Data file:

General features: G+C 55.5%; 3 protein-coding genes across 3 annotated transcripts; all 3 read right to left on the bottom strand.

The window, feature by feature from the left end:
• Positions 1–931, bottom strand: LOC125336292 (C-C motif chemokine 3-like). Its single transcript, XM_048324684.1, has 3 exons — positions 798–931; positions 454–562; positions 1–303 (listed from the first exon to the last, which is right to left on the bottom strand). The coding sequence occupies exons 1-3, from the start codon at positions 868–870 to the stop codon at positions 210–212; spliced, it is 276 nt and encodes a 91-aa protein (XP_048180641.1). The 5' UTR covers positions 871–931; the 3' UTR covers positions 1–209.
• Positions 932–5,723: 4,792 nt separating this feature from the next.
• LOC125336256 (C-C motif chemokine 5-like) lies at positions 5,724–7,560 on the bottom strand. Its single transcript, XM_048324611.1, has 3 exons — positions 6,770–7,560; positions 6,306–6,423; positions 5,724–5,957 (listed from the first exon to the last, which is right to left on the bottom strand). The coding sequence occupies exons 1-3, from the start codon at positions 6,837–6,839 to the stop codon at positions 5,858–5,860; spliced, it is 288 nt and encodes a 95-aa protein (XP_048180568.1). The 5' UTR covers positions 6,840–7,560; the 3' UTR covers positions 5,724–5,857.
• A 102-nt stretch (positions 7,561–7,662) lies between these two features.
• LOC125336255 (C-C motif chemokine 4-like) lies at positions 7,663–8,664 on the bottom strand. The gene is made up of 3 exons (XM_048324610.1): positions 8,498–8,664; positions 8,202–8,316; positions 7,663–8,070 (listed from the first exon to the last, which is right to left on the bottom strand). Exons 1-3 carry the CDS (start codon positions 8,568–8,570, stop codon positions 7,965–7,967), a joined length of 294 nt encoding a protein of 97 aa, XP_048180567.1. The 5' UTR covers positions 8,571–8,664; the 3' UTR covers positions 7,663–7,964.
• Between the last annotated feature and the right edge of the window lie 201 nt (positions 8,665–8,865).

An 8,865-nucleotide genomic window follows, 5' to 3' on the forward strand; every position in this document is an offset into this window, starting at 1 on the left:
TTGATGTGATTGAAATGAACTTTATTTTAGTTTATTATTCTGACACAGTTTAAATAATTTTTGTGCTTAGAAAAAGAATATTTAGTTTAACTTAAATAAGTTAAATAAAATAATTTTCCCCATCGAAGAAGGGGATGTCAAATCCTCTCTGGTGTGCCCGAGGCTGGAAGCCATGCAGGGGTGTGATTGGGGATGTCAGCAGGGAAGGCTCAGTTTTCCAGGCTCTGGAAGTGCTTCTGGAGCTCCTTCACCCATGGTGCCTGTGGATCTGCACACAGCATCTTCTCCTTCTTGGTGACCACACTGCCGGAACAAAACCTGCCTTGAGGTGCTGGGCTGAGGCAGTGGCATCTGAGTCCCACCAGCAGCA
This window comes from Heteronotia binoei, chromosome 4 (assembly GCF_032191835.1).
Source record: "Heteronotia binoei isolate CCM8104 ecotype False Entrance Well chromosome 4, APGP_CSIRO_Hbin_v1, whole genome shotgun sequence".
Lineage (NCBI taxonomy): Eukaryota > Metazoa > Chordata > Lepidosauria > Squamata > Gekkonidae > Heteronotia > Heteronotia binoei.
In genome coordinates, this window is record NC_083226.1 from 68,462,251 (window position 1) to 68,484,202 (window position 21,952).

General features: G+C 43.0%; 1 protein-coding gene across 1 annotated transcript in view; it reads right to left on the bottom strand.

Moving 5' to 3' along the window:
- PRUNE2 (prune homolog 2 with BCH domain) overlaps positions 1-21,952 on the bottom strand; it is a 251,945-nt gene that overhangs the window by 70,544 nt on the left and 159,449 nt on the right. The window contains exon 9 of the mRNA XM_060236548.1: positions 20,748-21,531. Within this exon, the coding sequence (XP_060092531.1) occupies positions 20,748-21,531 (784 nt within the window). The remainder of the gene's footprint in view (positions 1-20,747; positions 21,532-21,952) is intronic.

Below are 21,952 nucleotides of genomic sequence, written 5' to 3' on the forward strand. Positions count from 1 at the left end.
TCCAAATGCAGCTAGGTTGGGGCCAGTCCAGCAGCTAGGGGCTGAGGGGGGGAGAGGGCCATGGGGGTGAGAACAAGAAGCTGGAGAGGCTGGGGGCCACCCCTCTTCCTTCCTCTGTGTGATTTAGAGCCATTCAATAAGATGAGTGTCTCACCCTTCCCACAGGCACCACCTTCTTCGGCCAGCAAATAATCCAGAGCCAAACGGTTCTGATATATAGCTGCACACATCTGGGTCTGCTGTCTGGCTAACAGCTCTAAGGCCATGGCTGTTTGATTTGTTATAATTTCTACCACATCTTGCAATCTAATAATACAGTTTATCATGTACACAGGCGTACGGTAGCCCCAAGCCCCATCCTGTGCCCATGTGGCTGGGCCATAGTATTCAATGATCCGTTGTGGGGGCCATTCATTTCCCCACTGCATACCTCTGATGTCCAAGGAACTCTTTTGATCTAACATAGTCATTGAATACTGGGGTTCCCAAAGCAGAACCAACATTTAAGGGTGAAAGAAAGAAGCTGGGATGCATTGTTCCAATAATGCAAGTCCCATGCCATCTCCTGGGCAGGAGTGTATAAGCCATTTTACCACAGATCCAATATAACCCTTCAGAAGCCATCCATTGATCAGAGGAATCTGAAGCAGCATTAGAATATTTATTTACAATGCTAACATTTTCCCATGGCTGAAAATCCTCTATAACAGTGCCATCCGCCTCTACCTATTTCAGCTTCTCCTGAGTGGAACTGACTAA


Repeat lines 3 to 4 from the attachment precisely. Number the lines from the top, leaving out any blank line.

• Positions 1–931, bottom strand: LOC125336292 (C-C motif chemokine 3-like). Its single transcript, XM_048324684.1, has 3 exons — positions 798–931; positions 454–562; positions 1–303 (listed from the first exon to the last, which is right to left on the bottom strand). The coding sequence occupies exons 1-3, from the start codon at positions 868–870 to the stop codon at positions 210–212; spliced, it is 276 nt and encodes a 91-aa protein (XP_048180641.1). The 5' UTR covers positions 871–931; the 3' UTR covers positions 1–209.
• Positions 932–5,723: 4,792 nt separating this feature from the next.